The Turkish-Russian relationship is an unequal one, and Erdogan may not realize the extent of Putin's capacity for manipulating and abandoning temporary allies.
Russian and Turkish strongmen Vladimir Putin and Recep Tayyip Erdogan appear closer than ever. For years Erdogan opposed Putin's position on Syria, and demanded that Syrian dictator Bashar al-Assad must go. No longer does Erdogan voice this demand. To the contrary, upon conclusion of the latest Syria talks in Astana on January 24, Putin and Erdogan only moved closer by agreeing, together with Iran, to jointly fight ISIS and al-Qaeda affiliate Jabhat Fatah al-Sham. Russian and Western press reports indicate Turkey and Russia already launched joint strikes in Syria.
Yet the Russian-Turkish relationship is unequal. Putin is in an increasingly stronger position, and it is unclear if Erdogan is aware of this.
Erdogan has eliminated virtually all free press. It is hard to top Russia on freedom of expression crackdown, but Turkey for years now has ranked below Russia on free press according to Reporters without Borders. Putin and Erdogan share many traits, but Turkish society is more sharply divided than Russia's, and the Kremlin's propaganda efforts are more organized and systematic. Indeed, Russian propaganda is second to none. Since the failed Turkish coup in July, Erdogan has unleashed an unprecedented crackdown on civil society and the military. In this context it is easier for Erdogan than for Putin to be out of touch with reality.
Meanwhile, Putin retains leverage over Erdogan, especially through his relationship with the Kurds. Broadly speaking, Kurdish nationalism has long been central to Erdogan, first as an object of reconciliation, and now one of confrontation, specifically with the Kurdistan Workers Party (PKK). Moscow's deep ties to the Kurds go back two centuries. Russian and Soviet leaders always used them against Turkish leaders to assert control. The PKK is essentially a Kremlin-sponsored Cold War era creation. It is partly because of fears of Kurdish nationalism in Syria that Erdogan has come to believe he has no choice than to accept Putin's position on Assad, especially in the context of years of US absence in Syria.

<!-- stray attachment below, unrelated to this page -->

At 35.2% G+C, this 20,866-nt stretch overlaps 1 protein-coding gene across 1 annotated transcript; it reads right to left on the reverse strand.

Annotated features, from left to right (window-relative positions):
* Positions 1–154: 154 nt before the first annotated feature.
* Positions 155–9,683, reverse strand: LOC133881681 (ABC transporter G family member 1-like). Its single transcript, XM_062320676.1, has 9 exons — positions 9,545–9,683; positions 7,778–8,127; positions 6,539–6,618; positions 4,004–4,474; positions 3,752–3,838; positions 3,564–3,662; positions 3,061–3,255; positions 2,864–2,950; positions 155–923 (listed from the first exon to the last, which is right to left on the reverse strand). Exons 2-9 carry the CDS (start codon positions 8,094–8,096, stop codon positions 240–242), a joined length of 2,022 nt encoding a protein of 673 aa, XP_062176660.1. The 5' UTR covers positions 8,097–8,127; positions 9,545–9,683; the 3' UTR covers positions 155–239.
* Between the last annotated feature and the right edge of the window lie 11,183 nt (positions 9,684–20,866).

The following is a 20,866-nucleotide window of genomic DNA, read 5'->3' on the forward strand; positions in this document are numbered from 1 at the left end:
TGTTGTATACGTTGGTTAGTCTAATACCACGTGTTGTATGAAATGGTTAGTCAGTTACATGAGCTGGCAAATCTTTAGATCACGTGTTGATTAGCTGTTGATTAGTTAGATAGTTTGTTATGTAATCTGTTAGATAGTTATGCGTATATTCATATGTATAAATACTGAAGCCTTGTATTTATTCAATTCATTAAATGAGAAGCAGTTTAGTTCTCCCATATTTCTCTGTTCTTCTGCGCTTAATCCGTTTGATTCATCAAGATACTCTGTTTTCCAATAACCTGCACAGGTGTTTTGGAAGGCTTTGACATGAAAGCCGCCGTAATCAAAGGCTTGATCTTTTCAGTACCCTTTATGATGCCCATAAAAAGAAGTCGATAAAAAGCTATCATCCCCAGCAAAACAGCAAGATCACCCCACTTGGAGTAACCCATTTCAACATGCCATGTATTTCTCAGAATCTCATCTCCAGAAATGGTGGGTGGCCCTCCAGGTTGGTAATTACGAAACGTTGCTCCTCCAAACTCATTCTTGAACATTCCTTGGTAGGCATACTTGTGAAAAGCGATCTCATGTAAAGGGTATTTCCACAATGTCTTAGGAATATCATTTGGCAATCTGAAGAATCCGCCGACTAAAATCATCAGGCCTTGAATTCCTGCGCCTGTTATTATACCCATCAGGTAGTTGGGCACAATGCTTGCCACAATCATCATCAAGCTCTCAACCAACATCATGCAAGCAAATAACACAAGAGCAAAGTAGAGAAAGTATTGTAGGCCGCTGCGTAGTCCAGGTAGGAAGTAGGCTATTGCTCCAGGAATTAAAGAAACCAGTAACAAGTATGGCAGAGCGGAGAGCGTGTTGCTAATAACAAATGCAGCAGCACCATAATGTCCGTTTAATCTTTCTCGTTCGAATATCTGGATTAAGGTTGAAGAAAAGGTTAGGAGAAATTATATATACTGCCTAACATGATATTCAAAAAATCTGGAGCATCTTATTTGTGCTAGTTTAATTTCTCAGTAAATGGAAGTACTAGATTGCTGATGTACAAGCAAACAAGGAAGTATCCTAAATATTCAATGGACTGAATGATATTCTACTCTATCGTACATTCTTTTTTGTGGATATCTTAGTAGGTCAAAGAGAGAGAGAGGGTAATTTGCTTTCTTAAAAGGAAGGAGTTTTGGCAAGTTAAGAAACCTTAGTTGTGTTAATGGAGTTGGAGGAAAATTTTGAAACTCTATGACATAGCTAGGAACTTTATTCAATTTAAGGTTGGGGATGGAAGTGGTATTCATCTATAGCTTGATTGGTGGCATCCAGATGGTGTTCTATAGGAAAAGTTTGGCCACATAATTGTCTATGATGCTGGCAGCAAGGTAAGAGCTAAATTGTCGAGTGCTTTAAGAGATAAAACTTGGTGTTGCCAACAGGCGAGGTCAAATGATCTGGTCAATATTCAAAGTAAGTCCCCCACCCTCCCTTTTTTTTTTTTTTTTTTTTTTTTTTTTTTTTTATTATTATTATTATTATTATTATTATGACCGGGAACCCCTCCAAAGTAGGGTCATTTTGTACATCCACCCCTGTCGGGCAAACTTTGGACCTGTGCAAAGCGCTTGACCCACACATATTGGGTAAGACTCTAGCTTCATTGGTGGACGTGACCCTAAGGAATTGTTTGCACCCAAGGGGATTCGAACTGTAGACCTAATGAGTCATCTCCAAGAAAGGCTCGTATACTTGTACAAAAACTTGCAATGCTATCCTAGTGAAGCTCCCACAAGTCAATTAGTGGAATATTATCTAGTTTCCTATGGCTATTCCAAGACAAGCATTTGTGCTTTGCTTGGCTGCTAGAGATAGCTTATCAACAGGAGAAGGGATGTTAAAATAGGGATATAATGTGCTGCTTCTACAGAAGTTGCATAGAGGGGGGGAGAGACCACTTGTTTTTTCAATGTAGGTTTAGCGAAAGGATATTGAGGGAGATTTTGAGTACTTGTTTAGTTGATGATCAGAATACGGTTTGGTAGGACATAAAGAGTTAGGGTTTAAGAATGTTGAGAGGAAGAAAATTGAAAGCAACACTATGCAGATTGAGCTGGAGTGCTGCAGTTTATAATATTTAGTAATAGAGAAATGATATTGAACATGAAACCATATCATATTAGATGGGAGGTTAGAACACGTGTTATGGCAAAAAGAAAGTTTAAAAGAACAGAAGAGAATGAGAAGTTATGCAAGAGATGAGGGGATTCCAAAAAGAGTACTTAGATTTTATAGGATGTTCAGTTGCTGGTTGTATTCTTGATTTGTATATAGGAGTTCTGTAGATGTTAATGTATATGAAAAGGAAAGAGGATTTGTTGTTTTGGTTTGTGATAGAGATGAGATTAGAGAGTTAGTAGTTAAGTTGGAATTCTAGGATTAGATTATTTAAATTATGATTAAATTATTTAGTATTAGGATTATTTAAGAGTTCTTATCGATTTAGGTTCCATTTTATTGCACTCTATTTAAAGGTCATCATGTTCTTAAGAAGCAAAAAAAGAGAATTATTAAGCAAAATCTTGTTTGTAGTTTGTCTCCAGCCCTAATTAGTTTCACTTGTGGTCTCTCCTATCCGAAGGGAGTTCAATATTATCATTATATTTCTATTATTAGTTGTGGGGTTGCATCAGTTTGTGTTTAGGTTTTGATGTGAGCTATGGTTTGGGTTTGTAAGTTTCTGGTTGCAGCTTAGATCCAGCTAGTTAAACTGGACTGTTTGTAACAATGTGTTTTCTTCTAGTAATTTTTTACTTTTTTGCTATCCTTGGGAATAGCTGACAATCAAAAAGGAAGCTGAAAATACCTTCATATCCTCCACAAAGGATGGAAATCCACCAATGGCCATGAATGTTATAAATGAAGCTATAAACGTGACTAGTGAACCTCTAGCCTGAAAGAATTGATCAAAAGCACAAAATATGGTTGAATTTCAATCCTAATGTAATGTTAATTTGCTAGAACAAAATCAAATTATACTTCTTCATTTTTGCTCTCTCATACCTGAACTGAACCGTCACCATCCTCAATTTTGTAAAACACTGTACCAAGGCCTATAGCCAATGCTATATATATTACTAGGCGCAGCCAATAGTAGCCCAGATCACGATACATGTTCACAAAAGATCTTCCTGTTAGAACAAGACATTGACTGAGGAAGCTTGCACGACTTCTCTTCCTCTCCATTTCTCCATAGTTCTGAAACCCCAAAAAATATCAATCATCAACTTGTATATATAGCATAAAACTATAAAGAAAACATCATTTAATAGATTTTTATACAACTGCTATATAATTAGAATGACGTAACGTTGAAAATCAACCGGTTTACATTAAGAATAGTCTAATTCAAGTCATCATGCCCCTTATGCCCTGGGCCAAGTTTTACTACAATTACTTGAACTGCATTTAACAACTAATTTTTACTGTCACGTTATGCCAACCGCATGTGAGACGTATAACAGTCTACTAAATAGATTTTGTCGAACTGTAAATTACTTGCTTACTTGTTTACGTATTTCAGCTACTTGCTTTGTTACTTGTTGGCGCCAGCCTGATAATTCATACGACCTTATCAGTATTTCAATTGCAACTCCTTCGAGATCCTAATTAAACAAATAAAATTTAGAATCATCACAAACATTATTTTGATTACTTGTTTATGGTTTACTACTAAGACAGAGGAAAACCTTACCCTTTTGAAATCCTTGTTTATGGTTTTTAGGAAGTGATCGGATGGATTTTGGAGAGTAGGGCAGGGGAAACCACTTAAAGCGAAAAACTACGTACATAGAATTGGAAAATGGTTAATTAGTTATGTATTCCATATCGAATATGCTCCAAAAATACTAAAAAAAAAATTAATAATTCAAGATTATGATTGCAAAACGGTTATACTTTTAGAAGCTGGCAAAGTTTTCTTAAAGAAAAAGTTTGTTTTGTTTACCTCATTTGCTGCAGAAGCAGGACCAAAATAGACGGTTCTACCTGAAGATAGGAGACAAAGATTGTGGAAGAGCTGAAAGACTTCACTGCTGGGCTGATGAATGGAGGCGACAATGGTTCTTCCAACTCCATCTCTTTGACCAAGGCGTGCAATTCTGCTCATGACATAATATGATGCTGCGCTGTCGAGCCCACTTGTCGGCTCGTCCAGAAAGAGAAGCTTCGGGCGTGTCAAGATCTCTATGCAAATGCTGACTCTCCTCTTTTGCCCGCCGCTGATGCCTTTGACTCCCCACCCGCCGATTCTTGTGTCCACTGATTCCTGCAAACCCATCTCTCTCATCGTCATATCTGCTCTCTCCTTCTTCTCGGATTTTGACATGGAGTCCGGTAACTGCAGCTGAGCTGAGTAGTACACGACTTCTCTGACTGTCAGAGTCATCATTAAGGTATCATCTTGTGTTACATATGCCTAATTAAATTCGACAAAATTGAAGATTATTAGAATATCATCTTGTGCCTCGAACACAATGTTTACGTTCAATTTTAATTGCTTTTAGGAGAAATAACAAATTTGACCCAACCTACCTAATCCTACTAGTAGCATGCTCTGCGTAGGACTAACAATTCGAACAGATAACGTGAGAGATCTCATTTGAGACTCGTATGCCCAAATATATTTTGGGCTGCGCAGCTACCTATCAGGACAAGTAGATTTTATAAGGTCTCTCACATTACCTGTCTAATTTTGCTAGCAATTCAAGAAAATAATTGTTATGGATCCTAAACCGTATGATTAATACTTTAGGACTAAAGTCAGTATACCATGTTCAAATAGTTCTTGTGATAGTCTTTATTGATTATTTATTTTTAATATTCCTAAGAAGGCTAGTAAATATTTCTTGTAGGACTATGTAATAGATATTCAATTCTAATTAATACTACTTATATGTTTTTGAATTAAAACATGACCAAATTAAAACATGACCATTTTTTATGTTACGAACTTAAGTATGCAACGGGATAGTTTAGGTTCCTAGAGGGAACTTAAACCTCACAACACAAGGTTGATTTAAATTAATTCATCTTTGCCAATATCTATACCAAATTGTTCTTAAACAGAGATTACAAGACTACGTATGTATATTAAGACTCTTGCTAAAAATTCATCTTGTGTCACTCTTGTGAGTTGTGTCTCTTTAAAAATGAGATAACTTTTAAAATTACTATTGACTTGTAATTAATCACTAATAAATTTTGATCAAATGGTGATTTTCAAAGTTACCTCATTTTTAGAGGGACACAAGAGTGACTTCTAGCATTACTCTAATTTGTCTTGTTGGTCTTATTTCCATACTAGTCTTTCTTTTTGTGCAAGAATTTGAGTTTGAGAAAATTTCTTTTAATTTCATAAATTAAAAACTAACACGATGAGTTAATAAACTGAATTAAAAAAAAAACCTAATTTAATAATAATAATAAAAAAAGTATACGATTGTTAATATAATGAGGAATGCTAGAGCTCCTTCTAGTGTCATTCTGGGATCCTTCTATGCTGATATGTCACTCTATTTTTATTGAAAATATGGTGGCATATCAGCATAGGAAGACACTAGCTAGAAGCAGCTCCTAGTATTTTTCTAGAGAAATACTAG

Putin has serious problems -- both real and imaginary, but Erdogan has little leverage over him. By comparison, the Turkish economy appears to be doing even worse than Russia's. Putin can also turn on and off the flow of Russian tourists into Turkey. Turkey has grown more dependent on Russian tourists who, by comparison, have greater options.
Turkey is also more vulnerable to terrorist attacks. Erdogan is more isolated and stretched thinner on multiple fronts. Putin is also simply less emotional than Erdogan, and more calculating. As one Turkish analyst said in January, "The Turkish government has completely detached itself from reality." This is not necessarily so with Putin.
Putin views diplomacy in zero-sum terms, and in the end, holds allegiance to no one. He has thrown other leaders under the bus before and can turn on a dime, be it freezing the sale of S-300s to Iran in 2010 when it suited the Kremlin's interests, or lifting the ban in 2015 despite Israel's security concerns. Putin tends to view international affairs as a system of strong-arming others into submission, making offers one can't refuse, or simply fomenting unrest or confusion through subterfuge.
At the same time, in the Middle East Putin has been closer to the anti-Western Shia bloc, and will likely remain closer to it in the near future. Turkey, a Sunni power, on the other hand, is still a NATO ally. When Erdogan apologized in June 2016 to Putin for Turkey's downing of the Russian jet that briefly entered Turkish territory in November 2015, he implicitly admitted that Turkey needs Russia more than Russia needs Turkey. Erdogan may think Putin is his ally, but instead, Turkey is falling far deeper under Moscow's influence than even Erdogan may realize.
Anna Borshchevskaya is the Ira Weiner Fellow at The Washington Institute.